Participant may enter study if ALL of the following apply:
Adult cardiac surgery patients (≥16 years) undergoing cardiac surgery with blood cardioplegia.
Identified as representing a high-risk group for LVBT using a modified risk score. The score for inclusion ≥25. This has 55% positive predictive value for LVBT.17
Participant may not enter study if ANY of the following apply:
Emergency or salvage procedure.
Ejection fraction <20%, that is, very poor left ventricular function.
Patients with end stage renal failure defined as an estimated glomerular filtration rate (eGFR) <15 mL/min/1.72m2 calculated from the Modification of Diet in Renal Disease equation,31 or patients who are on long-term haemodialysis or have undergone renal transplantation.
Patients who are prevented from having blood and blood products according to a system of beliefs (eg, Jehovah's Witnesses).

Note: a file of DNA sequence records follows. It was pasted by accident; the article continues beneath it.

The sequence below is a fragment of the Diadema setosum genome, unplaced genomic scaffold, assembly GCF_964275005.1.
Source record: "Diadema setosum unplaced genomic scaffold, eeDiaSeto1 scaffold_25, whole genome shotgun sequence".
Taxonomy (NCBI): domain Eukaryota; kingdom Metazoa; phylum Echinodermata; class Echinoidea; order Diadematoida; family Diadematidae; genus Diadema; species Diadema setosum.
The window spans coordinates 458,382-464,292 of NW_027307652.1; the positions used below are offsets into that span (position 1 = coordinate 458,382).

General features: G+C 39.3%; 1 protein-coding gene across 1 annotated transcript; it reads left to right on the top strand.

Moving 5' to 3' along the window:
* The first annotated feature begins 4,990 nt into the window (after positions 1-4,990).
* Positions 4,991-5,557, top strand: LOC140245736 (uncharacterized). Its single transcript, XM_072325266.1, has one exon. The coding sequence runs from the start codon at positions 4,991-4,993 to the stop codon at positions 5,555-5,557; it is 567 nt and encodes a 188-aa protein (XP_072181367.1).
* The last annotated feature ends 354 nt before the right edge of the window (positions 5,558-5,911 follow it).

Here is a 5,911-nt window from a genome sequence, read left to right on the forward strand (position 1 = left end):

Patients with congenital or acquired RBC, platelet or clotting factor disorders (excluding those receiving antiplatelet therapy, warfarin or other systemic oral anticoagulants).
Patient in a critical preoperative state (Kidney Disease: Improving Global Outcomes (KDIGO) stage 3 acute kidney injury (AKI)32 or requiring inotropes, ventilation or intra-aortic balloon pump) preoperatively.
Patients who are participating in another interventional clinical study.
Intervention being investigated
Patients will be screened by the investigators to assess eligibility for entry into the study. Eligible patients undergoing cardiac surgery with CPB who consent to participate will be randomly allocated, in a 1:1 ratio to:
Group A: unwashed RBC (standard care);
Group B: washed RBC.